Those could include analystics tools, Stone said, and are almost certain to also include the “verified account” functionality that the site has already tested with some celebrity-owned accounts. “We wanted to show people that we’re here to stay and here we are making money”, said Stone.
Twitter just rolled out their new front page, which was known to come. I’m a bit ambivalent about it, mainly because it seems to follow all of the design trends out there at the moment.
Anyway, the new front page features search from the front as well as a selection of trending topics, which is good. The reason for this is, well, I’ll let Biz Stone tell it himself:
However, demonstrating the power of Twitter as a discovery engine for what is happening right now through our Search and Trends often awakens a sense of wonder which inevitably leads to a much more compelling question, “How do I get involved?”
A small business like a bakery will send out a tweet that the cookies just came out of the oven and a few dozen local followers will rush over and buy warm cookies. The customers like it and the small businesses owners love it. Big companies are using Twitter in interesting ways too.
You’d love that, wouldn’t you, Biz? If Twitter was used that way, it would be hyperlocal and worth ten times more than any guesstimate out there today.
How did I miss this over the weekend? No one sent me a twit about this. I’m talking about the different worm attacks on Twitter that started Saturday and until Sunday.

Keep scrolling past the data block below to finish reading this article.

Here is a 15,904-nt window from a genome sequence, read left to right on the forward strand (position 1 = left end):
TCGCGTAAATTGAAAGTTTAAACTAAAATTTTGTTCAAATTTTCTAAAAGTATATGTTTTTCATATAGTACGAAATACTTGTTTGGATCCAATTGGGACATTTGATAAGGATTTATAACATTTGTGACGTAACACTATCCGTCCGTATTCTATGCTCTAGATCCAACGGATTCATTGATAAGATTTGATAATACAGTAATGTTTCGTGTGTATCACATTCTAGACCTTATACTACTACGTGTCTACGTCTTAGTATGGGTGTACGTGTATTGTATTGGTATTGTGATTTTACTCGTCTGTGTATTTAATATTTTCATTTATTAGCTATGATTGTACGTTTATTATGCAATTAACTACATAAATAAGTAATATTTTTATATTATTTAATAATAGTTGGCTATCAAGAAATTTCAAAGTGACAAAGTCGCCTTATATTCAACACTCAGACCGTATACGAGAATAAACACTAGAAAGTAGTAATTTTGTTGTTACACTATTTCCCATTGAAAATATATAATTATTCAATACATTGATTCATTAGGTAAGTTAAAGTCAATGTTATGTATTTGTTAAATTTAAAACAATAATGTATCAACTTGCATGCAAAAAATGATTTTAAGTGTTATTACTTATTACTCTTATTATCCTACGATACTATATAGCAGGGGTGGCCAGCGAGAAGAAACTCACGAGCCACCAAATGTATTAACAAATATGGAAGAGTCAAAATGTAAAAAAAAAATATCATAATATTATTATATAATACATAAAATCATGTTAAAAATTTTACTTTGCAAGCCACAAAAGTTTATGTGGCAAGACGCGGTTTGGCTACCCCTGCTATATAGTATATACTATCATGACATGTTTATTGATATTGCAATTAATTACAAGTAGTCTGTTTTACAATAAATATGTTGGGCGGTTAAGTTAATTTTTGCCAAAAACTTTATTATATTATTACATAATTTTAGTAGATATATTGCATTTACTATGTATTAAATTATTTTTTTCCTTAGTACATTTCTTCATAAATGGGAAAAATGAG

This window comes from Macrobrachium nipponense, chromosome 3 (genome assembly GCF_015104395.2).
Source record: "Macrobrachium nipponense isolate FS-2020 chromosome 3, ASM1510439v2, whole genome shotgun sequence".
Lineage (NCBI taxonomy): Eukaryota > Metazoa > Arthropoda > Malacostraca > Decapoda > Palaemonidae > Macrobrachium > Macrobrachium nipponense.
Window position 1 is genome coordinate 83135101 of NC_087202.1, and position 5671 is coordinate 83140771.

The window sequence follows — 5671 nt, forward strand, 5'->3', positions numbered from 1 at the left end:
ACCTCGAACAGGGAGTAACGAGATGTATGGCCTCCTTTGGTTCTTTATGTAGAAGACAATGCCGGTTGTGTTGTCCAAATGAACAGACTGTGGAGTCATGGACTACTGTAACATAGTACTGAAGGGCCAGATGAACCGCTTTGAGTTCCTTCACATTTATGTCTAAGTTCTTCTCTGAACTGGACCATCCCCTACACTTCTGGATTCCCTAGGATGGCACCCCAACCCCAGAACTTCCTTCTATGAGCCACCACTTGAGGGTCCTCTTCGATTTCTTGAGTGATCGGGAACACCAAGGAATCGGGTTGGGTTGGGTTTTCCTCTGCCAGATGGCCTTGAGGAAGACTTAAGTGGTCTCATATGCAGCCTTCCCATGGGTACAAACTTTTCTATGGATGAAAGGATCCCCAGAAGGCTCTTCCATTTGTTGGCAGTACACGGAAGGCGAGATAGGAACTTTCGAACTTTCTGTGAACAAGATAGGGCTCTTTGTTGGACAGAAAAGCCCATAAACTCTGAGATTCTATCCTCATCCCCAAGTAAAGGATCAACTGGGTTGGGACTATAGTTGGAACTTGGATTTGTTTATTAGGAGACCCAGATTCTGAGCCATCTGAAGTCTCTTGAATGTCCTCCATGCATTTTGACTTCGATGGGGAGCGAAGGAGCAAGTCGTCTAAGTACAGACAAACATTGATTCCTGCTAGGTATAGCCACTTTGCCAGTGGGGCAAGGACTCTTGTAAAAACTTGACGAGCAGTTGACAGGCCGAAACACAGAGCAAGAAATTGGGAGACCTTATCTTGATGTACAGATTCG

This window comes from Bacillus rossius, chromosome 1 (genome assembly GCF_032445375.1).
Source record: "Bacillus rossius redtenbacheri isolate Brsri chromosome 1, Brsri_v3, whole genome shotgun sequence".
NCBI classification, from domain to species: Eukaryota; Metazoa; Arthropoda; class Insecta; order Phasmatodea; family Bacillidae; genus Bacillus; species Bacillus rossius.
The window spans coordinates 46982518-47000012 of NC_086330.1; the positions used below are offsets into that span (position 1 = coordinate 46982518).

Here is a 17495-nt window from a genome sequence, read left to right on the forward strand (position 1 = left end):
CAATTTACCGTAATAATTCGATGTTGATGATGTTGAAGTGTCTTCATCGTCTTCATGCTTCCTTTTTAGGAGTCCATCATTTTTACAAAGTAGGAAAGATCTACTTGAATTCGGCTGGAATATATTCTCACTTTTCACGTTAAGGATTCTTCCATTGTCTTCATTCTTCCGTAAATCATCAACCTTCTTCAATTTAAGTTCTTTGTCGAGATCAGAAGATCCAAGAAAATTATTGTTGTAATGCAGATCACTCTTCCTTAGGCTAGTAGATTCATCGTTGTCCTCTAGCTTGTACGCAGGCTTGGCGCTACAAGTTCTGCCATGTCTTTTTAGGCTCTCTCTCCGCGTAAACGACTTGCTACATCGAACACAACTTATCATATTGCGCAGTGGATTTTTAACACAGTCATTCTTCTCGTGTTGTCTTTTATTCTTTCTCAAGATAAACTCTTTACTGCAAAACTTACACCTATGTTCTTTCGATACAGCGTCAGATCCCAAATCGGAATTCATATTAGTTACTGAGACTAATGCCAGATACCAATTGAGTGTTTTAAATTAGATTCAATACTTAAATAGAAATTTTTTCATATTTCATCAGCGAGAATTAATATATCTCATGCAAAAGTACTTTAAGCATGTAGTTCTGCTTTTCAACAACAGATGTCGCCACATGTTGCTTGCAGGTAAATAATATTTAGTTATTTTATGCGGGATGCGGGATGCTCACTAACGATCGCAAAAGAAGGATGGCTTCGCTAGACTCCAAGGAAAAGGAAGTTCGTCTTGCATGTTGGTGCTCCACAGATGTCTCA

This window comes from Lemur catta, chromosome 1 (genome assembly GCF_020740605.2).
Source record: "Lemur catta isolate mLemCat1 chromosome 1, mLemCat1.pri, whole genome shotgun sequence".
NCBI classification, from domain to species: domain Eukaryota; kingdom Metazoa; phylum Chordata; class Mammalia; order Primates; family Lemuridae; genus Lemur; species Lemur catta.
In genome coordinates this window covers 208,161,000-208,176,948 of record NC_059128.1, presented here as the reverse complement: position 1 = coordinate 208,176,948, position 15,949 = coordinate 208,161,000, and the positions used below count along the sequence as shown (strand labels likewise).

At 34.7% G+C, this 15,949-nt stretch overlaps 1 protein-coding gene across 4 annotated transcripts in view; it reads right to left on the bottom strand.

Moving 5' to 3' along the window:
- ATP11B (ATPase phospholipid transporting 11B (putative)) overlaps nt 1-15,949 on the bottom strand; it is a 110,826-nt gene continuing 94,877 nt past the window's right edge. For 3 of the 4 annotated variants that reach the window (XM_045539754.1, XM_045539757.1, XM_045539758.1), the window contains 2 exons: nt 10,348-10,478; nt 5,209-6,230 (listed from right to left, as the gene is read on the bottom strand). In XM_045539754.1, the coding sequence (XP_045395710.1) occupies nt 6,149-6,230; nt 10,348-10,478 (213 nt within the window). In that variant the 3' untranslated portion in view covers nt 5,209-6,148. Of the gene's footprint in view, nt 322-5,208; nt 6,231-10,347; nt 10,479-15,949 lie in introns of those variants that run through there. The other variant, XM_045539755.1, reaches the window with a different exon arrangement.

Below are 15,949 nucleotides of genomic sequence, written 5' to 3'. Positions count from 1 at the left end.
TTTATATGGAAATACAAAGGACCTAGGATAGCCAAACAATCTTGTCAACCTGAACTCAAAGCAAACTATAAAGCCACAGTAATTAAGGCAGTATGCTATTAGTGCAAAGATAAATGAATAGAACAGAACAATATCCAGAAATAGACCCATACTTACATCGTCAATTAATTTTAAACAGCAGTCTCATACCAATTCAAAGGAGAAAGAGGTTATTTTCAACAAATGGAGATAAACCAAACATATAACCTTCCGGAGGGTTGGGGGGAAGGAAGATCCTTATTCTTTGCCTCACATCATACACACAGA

Michael “Mikeyy” Mooney, the 17-year-old creator of StalkDaily, has admitted creating the worms that exploited a cross-site scripting vulnerability in the Twitter service to infect user profiles.
“At about 2 a.m. on Saturday, four accounts were created that began spreading a worm on Twitter,” co-founder Biz Stone announced in a blog post. “From 7:30 a.m. until 11 a.m. [Pacific time], our security team worked on eliminating the vectors that could identify this worm. At that time, about 90 accounts were compromised. We identified and secured these accounts.”
The company also said that they would review its coding practices. I suggest that they hire Michael “Mikeyy” Mooney.
There’s a pretty interesting piece on Twitter’s Biz Stone in San Francisco Chronicle. Actually, it hit the web two days ago, and I glanced it, deciding not to cover it here. After all, there really wasn’t anything new there.
Then I read this post by Silicon Alley Insider, built around a bullet list of trivia pulled from the SFC piece, and headlined by the shocking fact that Stone’s first name is Christopher. Granted, the Silicon Alley Insider piece is light-hearted, but come on? Isn’t this what Twitter is for, tweeting links and trivia stuff like this?
Biz Stone writes about how Twitter picks its suggested users. Basically, it’s a search for “potentially interesting Twitter accounts” users and then they pick a few. This has been puzzling people for some time, so there you have it. Naturally, it hit Techmeme…
The most interesting part of the blog post is the last paragraph, however:
So, that’s how we’re doing the list today. We may very well change the way we populate this list or stop using it altogether if there is some other way to get the job done.